The Least Visited Park in the U.S.---Too Many Bears!

I have missed this space enormously--and all of you who come to fill it. Instead of writing and posting, I have been busy these last ten days shepherding, teaching, feeding, hiking, ferrying and----- standing among bears. Among bears and mountains in a place few visit---Katmai National Park, the least visited part in the national park system.  (It's the large green splotch across from Kodiak Island).

I know why the park is so empty of people----and even of rangers and services. It smokes with exoticism and ascorching history of hosting the largest volcanic eruption in the 20th century (Novarupta in 1912), but it is far far from anywhere most people live. 

But bears live here, more than 2,000 in the Park. They are not the Kodiak bear with its massive head and body; these are the smaller Alaska Coastal brown bear. But they are every bit as wild and intimidating. 

They were here in Geographic Harbor, reachable only by floatplane and boat, to fish for salmon.

Their bulbous bodies already told their story: they had eaten a thousand salmon already, and still they did not give up, eating not for present hunger, but against the coming winter.

We didn't talk much as we stood there on the tidal flats, me and my writing friends. There was little to say.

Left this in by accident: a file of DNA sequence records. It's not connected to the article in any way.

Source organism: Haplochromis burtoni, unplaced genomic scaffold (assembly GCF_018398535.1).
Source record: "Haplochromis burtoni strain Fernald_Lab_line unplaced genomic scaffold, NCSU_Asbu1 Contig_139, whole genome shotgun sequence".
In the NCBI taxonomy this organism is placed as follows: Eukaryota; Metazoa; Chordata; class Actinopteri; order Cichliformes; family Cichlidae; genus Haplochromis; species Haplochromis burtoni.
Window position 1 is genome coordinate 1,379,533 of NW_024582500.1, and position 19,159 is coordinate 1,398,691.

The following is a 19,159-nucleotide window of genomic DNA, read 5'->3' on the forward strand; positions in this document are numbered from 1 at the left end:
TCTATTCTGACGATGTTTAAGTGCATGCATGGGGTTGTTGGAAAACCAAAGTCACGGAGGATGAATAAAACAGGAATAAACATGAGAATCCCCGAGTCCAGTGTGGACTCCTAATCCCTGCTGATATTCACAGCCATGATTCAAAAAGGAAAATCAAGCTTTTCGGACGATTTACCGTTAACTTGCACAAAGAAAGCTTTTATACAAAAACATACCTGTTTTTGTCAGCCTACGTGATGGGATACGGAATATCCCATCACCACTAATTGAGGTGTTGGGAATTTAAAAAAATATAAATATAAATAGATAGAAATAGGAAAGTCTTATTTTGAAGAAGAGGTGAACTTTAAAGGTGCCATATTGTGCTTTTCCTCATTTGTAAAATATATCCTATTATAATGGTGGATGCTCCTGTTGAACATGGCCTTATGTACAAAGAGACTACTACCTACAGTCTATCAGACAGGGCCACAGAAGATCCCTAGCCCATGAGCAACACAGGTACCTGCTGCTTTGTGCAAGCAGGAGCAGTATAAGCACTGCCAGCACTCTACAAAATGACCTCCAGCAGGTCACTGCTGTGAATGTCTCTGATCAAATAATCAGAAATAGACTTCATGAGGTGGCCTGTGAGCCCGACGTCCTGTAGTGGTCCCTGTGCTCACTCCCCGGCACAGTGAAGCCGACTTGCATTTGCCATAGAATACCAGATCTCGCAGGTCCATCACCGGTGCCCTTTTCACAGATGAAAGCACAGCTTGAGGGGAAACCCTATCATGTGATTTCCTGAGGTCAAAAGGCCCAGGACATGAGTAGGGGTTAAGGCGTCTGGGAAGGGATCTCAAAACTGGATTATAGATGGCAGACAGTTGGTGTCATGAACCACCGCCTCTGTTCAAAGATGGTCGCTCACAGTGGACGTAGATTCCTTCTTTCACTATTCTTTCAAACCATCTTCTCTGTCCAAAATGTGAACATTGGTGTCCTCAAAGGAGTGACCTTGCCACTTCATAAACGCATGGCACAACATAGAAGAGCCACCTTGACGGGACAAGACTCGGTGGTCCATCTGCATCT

It was a time to listen, to watch, to see with our cameras and to see with our eyes. We stood in cold pelting rain, in mostly silence, watching. 

 We stood in brilliant sun as it broke over us, watching. 

We held our breaths for 3 hours, barely breathing, watching (and sometimes laughing . . . )

How could it be that we were in such a place at such a time? And we rehearse the sequence of mercies and graces that sent us onto trains and jets, into hipboots, on float planes, over mountains and sea to get there, and being there together . ..    For some, they  had come 5000 miles. For me, It is my backyard neighborhood, this Valley of Ten Thousand Smokes, yet I had never been. I was as astounded at this place as the faraway others. 

Most people cannot come to this place, I know. Time. Money. Distance. But little of this is needed to stand agape at the world, wherever you are. Annie Dillard wrote her pulitzer prize winning book, Pilgrim at Tinker Creek from her observations of insects and pond life in a place no one would cast a second glance upon---a swamp in the suburbs of Virginia.

This summer, I watched  the sparrows intently, poor common lovely bird. In the corners of our windows, fourteen ordinary spiders threaded their homes and traps, affording us daily spectacles of cunning and death.  A rainbow lights up an ordinary  beach. A seagull picks at a fish head . . .  

Where do you live? Glory has no single address nor a single tongue but visits and speaks to us all in whatever land or city scape we now call home.  But we may miss it.  Isaiah was commissioned to go and speak to his people "Go, and tell this people: 'Keep on listening, but do not perceive; Keep on looking, but do not understand.' 

We can go to the ends of the earth and stand listening among bears, and still not get it. We can stay home and watch the careful common spider in our corner window and still not understand. Near or far, God wants his people to see with the eyes He himself has given, to hear with the ears He has fashioned, to understand with the hearts He Himself has formed. And when we do this, we "return and are healed."  

I saw this happen this week. This, then, was the most wondrous spectacle of all: 

God's people     hushed,    stunned,       returned,         healed.

Made alive again.

Because they truly saw . ...

What have you seen this week that opened your eyes, ears and understanding?